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Healthy Snacks for Teens

Teenage years are a dynamic and sometimes turbulent time. Between hormonal changes, puberty, high activity levels, and the challenges of school, teenagers have unique nutritional needs that require special attention. As such, teenagers require a diet with an emphasis on balanced, whole foods that will support ongoing health and development; this includes healthy snacks for teens that will help them maintain their energy throughout the day.

Healthy Nutrition During the Teenage Years Is Critical for Development

With the exception of the first year of our lives, humans grow more during their teenage years than in any other life stage (Story & Stang, 2005). This means that teenagers need a large amount of nutrients to support their ongoing development. Any nutrient deficiency could cause changes in the timing of sexual maturation, delayed growth, or other health problems.

The other reason that nutrition is so critical during the teenage years is that adolescence is a time of increasing independence. Teenagers begin testing boundaries and trying new things. You might find that your teenager becomes vegetarian or insists on eating only a certain food group. This means that the habits established during adolescence often stick around for a lifetime. Thus, it is important to establish healthy eating patterns to prevent cardiovascular disease, type 2 diabetes, obesity, or other chronic medical conditions (Story & Stang, 2005).

Components of a Healthy Snack for Teens

Snacks are a core component of most teenagers’ diets. For example, the National Health and Nutrition Survey found that 83% of teenagers ate at least one snack every day (Sebastian et al., 2010). Unfortunately, many of these snacks are not particularly healthy. According to the survey, adolescents received 23% of their daily calories and 31% of their total sugar from snacks, despite getting relatively few vitamins and minerals.

These figures emphasize the importance of healthy snacking for teenagers and the need to avoid typical unhealthy snacks. There are two major components of a healthy snack: carbohydrates and protein. Carbohydrates are your body’s primary source of fuel, giving you the energy to stay alert and active throughout the day. Complex carbohydrates such as those found in whole grain foods are particularly beneficial, because they provide a sustained source of energy. Protein is used to repair your tissues and may help you stay full throughout the day. The best healthy snacks for teens are approximately 200 calories (American Dietetics Association, 2014). Active teens or those who have just finished a workout may need a snack that is 200 to 300 calories.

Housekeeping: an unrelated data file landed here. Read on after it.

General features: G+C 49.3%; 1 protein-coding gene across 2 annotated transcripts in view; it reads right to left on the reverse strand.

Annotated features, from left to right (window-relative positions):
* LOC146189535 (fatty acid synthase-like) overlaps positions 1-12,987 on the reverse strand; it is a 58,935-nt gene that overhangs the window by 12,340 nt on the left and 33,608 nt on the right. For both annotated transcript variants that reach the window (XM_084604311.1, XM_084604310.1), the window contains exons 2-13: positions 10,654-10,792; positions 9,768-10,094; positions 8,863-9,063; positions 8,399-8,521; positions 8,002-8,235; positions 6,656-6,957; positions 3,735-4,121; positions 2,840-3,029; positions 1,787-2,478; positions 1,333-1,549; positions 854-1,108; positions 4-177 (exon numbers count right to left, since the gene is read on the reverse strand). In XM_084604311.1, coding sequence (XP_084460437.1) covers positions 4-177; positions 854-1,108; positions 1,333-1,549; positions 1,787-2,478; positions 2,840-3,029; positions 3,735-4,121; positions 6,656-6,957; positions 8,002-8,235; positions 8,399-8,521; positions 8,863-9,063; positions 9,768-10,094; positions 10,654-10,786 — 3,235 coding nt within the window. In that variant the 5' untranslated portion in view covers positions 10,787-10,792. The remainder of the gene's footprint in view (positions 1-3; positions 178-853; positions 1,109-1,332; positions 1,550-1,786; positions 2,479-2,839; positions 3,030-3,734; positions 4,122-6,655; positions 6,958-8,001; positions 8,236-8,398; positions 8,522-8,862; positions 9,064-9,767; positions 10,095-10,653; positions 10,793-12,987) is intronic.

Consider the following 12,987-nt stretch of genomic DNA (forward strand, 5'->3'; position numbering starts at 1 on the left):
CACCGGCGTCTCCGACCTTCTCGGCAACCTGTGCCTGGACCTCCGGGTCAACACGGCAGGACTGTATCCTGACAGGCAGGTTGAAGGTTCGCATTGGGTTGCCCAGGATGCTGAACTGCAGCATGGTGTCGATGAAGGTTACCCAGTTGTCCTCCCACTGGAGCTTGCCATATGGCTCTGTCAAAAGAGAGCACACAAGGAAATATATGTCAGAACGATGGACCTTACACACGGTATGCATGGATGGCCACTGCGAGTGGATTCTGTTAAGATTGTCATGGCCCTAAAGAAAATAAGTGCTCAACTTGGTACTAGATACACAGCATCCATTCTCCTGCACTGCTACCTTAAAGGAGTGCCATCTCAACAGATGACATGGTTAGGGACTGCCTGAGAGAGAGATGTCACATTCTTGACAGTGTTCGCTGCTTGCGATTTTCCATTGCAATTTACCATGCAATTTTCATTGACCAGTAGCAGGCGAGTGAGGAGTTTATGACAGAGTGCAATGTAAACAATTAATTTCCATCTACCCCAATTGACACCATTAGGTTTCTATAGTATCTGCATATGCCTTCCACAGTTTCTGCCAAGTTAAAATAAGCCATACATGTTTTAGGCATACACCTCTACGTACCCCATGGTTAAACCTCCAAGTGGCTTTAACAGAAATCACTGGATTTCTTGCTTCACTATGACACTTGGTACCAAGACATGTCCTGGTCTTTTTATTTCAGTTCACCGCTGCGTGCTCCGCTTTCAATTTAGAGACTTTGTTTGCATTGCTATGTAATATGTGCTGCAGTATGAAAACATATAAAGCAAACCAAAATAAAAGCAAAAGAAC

Healthy Snack Ideas for Teens

Most teenagers benefit from eating a snack between breakfast and lunch and another between lunch and dinner. Even kids who have eaten a healthy breakfast may experience a dip in blood sugar levels mid-morning, leading to fatigue and difficulty concentrating (American Diabetes Association, 2015). A piece of fruit, popcorn sprinkled with a small amount of parmesan cheese, a tortilla with black beans and salsa, or a hearty shake are good ways to increase your teen’s blood sugar levels during a mid-morning slump.

For an afternoon snack, it is important to emphasize complex carbohydrates with a source of protein to promote satiety until dinner. Teenagers who attend a sports practice or other extracurricular activities after school should eat a snack before they begin to ensure they have enough energy to participate successfully. This might include whole-wheat crackers with low-fat cheese, carrots or celery sticks with hummus, a yogurt parfait, trail mix with seeds and nuts, or a pudding cup with vanilla wafers (American Dietetics Association, 2014).

Whenever possible, teenagers should steer clear of prepackaged, processed snacks. These tend to be very high in calories, fat, excess sugar, and salt (Kids Health, 2015). Ice cream, cookies, chips, soda, and candy make poor snack food choices. In fact, many of these foods tend to cause blood sugar levels to spike and then crash, leading to major food cravings shortly after eating them. For example, even a granola bar that looks healthy and is labeled “all natural” may contain large amounts of sugar or calories that make it an unhealthy snack (Kids Health, 2015).

Considerations When Choosing Snacks for Teenagers